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1.  TripNet: A Method for Constructing Rooted Phylogenetic Networks from Rooted Triplets 
PLoS ONE  2014;9(9):e106531.
The problem of constructing an optimal rooted phylogenetic network from an arbitrary set of rooted triplets is an NP-hard problem. In this paper, we present a heuristic algorithm called TripNet, which tries to construct a rooted phylogenetic network with the minimum number of reticulation nodes from an arbitrary set of rooted triplets. Despite of current methods that work for dense set of rooted triplets, a key innovation is the applicability of TripNet to non-dense set of rooted triplets. We prove some theorems to clarify the performance of the algorithm. To demonstrate the efficiency of TripNet, we compared TripNet with SIMPLISTIC. It is the only available software which has the ability to return some rooted phylogenetic network consistent with a given dense set of rooted triplets. But the results show that for complex networks with high levels, the SIMPLISTIC running time increased abruptly. However in all cases TripNet outputs an appropriate rooted phylogenetic network in an acceptable time. Also we tetsed TripNet on the Yeast data. The results show that Both TripNet and optimal networks have the same clustering and TripNet produced a level-3 network which contains only one more reticulation node than the optimal network.
PMCID: PMC4160195  PMID: 25208028
2.  Do Triplets Have Enough Information to Construct the Multi-Labeled Phylogenetic Tree? 
PLoS ONE  2014;9(7):e103622.
The evolutionary history of certain species such as polyploids are modeled by a generalization of phylogenetic trees called multi-labeled phylogenetic trees, or MUL trees for short. One problem that relates to inferring a MUL tree is how to construct the smallest possible MUL tree that is consistent with a given set of rooted triplets, or SMRT problem for short. This problem is NP-hard. There is one algorithm for the SMRT problem which is exact and runs in time, where is the number of taxa. In this paper, we show that the SMRT does not seem to be an appropriate solution from the biological point of view. Indeed, we present a heuristic algorithm named MTRT for this problem and execute it on some real and simulated datasets. The results of MTRT show that triplets alone cannot provide enough information to infer the true MUL tree. So, it is inappropriate to infer a MUL tree using triplet information alone and considering the minimum number of duplications. Finally, we introduce some new problems which are more suitable from the biological point of view.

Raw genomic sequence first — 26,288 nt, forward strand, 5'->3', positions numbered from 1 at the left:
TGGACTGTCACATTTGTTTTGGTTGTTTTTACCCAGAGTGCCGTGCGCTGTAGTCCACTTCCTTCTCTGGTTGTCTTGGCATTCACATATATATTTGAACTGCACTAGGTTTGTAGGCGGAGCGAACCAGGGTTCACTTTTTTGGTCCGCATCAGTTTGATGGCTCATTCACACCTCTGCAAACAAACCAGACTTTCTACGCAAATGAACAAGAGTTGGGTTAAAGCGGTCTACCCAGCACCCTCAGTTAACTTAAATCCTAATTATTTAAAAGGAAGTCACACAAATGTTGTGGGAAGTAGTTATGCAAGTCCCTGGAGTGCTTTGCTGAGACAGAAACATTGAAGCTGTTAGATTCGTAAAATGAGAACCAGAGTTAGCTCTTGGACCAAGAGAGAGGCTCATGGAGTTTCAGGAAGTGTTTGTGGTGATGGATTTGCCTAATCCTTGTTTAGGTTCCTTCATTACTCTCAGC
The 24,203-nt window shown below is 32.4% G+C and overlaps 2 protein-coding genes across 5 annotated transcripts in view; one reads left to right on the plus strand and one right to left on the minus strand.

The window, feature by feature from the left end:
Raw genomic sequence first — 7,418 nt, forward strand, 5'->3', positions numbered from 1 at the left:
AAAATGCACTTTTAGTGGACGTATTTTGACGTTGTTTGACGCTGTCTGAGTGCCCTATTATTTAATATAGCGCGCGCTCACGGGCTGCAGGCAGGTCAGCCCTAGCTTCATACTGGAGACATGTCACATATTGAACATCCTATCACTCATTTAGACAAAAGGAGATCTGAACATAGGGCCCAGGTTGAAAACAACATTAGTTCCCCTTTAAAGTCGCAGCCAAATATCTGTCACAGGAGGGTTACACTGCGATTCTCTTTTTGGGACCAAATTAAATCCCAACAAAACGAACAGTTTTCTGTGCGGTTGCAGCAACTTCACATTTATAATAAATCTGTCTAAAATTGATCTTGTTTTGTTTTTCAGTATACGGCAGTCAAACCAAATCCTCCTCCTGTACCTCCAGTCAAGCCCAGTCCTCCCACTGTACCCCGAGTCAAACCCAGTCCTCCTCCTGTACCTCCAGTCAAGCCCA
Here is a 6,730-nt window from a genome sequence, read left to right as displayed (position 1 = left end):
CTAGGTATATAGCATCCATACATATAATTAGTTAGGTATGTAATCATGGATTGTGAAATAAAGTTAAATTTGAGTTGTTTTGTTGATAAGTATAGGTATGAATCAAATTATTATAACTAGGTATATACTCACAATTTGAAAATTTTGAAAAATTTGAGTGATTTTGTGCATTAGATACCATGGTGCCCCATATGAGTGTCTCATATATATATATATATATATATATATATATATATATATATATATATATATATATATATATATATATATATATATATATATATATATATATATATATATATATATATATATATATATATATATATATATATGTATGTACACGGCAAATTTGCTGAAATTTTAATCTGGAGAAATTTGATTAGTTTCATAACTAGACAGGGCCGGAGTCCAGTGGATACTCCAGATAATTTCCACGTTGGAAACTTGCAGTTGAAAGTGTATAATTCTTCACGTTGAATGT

PMCID: PMC4117514  PMID: 25080217
3.  IPCA-CMI: An Algorithm for Inferring Gene Regulatory Networks based on a Combination of PCA-CMI and MIT Score 
PLoS ONE  2014;9(4):e92600.
Inferring gene regulatory networks (GRNs) is a major issue in systems biology, which explicitly characterizes regulatory processes in the cell. The Path Consistency Algorithm based on Conditional Mutual Information (PCA-CMI) is a well-known method in this field. In this study, we introduce a new algorithm (IPCA-CMI) and apply it to a number of gene expression data sets in order to evaluate the accuracy of the algorithm to infer GRNs. The IPCA-CMI can be categorized as a hybrid method, using the PCA-CMI and Hill-Climbing algorithm (based on MIT score). The conditional dependence between variables is determined by the conditional mutual information test which can take into account both linear and nonlinear genes relations. IPCA-CMI uses a score and search method and defines a selected set of variables which is adjacent to one of or Y. This set is used to determine the dependency between X and Y. This method is compared with the method of evaluating dependency by PCA-CMI in which the set of variables adjacent to both X and Y, is selected. The merits of the IPCA-CMI are evaluated by applying this algorithm to the DREAM3 Challenge data sets with n variables and n samples () and to experimental data from Escherichia coil containing 9 variables and 9 samples. Results indicate that applying the IPCA-CMI improves the precision of learning the structure of the GRNs in comparison with that of the PCA-CMI.
PMCID: PMC3984085  PMID: 24728051
4.  Construction of random perfect phylogeny matrix 
Interest in developing methods appropriate for mapping increasing amounts of genome-wide molecular data are increasing rapidly. There is also an increasing need for methods that are able to efficiently simulate such data.
Patients and methods